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  • Writer's pictureDebbie Salter Goodwin

Who Needs a Back-up Plan?

I needed a back-up plan in 2003. Lisa had been transported by ambulance from Centralia, Washington to a Seattle hospital better prepared to address her complications. We were days before our move to a new pastoral assignment in Portland, Oregon. In Seattle I was 2 hours from the house I needed to finish packing and 4 hours from the house I was to move into the next week. I needed some back-up plans! At least I thought I did!

Are back-up plans an excuse for control or a sign of good planning?

It depends on motivation, doesn’t it? It depends on whether it comes from a need to self-protect out of fear or the wisdom of planning ahead in ways to protect others from unnecessary struggles. Wisdom seeks the best for others. Control usually seeks the best for yourself. That’s the problem.

Again, Sarai’s story helps us learn lessons we don’t have to learn for ourselves.

She survived Egypt, her husband’s scheme that went badly, and Pharaoh’s anger. Does she ever contemplate that Someone other than Abram was watching over her? It doesn’t look like it.

Back home in the tent, shaking dust out of her sandals, and wishing for the beauty creams from Egypt to soften the effects of the sun; Sarai built her world around what she didn’t have. At the top of that list, she didn’t have a baby. More importantly, she hadn't produced an heir. And she’ wasn't getting any younger!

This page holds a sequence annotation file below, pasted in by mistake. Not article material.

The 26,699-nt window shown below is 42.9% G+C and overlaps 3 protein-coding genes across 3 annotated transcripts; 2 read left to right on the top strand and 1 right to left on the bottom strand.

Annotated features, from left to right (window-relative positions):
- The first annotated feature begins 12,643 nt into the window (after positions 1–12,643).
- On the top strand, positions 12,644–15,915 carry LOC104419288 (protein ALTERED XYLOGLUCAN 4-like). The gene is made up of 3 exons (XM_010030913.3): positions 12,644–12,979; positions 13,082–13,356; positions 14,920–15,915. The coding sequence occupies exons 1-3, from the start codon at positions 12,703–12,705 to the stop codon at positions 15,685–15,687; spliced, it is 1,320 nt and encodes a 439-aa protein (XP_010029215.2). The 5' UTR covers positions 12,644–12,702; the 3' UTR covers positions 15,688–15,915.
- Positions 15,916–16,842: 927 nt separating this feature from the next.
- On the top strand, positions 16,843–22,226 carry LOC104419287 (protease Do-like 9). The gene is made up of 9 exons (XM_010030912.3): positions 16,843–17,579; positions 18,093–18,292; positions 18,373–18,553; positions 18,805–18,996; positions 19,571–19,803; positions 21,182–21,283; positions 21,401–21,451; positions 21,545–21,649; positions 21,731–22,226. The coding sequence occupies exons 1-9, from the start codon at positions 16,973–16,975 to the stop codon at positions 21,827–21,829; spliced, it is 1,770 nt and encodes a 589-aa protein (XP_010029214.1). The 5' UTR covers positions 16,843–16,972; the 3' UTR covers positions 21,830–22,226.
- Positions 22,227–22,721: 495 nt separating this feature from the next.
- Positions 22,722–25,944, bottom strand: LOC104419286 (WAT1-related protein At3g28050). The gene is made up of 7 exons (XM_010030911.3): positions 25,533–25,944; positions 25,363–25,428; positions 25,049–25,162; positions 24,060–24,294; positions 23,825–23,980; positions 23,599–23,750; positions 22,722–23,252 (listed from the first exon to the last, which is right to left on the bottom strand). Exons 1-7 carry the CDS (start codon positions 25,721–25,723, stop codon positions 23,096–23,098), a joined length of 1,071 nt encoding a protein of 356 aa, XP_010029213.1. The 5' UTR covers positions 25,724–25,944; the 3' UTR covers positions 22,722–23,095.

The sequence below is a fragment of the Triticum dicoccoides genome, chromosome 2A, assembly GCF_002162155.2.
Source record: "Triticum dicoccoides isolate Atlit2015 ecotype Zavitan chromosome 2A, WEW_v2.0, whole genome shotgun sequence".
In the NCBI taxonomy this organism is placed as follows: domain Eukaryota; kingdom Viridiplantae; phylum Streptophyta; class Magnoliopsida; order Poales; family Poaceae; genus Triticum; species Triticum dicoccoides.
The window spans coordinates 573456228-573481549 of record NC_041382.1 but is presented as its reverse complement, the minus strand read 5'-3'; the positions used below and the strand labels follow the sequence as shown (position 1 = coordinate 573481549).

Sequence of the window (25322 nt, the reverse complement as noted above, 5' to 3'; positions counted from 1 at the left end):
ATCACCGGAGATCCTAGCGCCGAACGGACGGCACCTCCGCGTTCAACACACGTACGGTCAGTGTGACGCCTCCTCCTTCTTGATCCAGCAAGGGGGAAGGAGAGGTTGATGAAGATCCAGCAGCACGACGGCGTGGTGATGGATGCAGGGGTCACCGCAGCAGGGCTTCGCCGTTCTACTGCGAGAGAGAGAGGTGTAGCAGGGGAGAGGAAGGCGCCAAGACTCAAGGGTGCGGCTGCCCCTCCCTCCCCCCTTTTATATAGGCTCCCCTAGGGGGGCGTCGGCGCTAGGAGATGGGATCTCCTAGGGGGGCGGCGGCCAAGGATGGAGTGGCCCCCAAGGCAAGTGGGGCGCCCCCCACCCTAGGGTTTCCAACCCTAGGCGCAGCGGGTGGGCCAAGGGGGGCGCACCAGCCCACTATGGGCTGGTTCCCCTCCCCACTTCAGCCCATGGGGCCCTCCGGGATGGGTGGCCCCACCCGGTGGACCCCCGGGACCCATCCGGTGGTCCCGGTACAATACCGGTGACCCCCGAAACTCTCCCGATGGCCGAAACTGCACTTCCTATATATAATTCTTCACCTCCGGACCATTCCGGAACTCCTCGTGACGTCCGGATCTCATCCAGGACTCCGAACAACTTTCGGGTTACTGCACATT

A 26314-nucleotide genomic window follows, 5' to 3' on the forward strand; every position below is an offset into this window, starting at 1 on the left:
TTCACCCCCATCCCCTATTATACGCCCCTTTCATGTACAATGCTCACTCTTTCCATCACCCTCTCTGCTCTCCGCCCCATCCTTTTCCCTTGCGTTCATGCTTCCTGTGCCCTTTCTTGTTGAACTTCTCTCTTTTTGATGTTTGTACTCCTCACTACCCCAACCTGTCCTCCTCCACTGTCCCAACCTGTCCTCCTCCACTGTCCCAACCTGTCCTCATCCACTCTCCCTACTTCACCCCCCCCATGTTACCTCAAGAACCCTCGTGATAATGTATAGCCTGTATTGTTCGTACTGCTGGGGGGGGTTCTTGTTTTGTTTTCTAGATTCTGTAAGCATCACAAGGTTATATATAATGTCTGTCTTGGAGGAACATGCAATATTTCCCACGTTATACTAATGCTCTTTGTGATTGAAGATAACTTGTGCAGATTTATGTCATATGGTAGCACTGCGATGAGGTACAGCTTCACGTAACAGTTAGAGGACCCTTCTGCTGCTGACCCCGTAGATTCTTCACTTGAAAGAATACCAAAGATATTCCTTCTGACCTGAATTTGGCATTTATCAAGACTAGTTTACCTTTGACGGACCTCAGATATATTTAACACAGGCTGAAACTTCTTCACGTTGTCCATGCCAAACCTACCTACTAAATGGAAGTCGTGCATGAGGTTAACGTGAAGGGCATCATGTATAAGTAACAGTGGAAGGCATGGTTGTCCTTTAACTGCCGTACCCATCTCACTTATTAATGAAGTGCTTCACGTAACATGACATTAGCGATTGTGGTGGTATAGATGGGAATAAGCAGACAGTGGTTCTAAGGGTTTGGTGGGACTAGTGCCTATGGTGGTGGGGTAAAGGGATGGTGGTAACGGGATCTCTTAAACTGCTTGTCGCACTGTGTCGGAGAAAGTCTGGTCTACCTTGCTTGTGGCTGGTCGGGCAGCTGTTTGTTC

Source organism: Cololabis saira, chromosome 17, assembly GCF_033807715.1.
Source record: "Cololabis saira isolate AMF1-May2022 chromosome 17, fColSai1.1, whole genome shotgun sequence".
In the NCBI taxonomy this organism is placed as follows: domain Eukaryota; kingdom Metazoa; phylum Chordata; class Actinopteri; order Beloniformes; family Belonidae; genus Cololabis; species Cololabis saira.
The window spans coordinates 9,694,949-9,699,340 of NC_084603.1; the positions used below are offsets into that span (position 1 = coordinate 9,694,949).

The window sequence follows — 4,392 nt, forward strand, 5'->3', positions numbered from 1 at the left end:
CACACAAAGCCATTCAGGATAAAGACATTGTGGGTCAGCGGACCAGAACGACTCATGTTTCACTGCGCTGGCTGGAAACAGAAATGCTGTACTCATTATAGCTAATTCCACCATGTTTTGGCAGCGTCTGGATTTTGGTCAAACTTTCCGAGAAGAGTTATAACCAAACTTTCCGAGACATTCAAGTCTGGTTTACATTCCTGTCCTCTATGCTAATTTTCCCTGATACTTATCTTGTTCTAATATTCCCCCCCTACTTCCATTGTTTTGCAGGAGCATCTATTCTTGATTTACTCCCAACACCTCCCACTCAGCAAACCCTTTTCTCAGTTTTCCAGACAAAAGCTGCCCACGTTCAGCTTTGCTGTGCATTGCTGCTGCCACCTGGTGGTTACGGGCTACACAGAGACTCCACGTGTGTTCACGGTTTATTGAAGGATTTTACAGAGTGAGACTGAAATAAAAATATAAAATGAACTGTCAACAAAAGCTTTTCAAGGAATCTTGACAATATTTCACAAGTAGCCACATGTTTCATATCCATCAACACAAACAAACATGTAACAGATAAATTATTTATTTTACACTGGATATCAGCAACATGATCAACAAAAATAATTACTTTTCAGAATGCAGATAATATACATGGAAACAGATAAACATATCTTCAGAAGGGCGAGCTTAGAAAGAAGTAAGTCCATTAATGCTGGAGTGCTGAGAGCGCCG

That’s when Sarai took matters into her own hands. It was her idea that the Egyptian slave, gift from Pharoah, should become a surrogate for the child God promised Abram. It was supposed to keep her in control. Instead of protecting her place as number-one wife, Sarai’s back-up plan put her in jeopardy. (Genesis 16)

That’s the nature of back-up plans. We aren’t in control of how they turn out! Besides, when we use them to exert our will on someone else; they become more defensive weapon than strategic wisdom. This is especially true when we don’t let God review our back-up plans and the reasons for them.

Surrender is the missing piece in control. We can make as many back-up plans as we want as long as God has the right to use them or refuse them without any argument from us. When our plan has to be right, it probably isn't.

I learned that with the multiple back-up plans I made trying to manage my move by long distance. Finally, I realized, God wasn’t going to use any of my back-up plans. He didn’t need them. Neither did I. The plan He set in motion more perfectly connected to everything I needed. Wonderful women stepped up to help me, most I did not know. It was a bonding experience I could not have orchestrated. Only God could have made it happen.

Sarai didn’t know God could do that. Not yet. Instead she learned that a baby didn't solve her problems. Her back-up plan produced the baby, but reduced her control and the part God wanted her to have in His plan.

The good news is that God didn’t give up on Sarai and He doesn’t give up on us. He encourages us to plan with wisdom but not out of trying to control anyone else but ourselves. We miss God’s best plans when we use control any other way.

Where do you need more control? Ask God if you need more of His control first!

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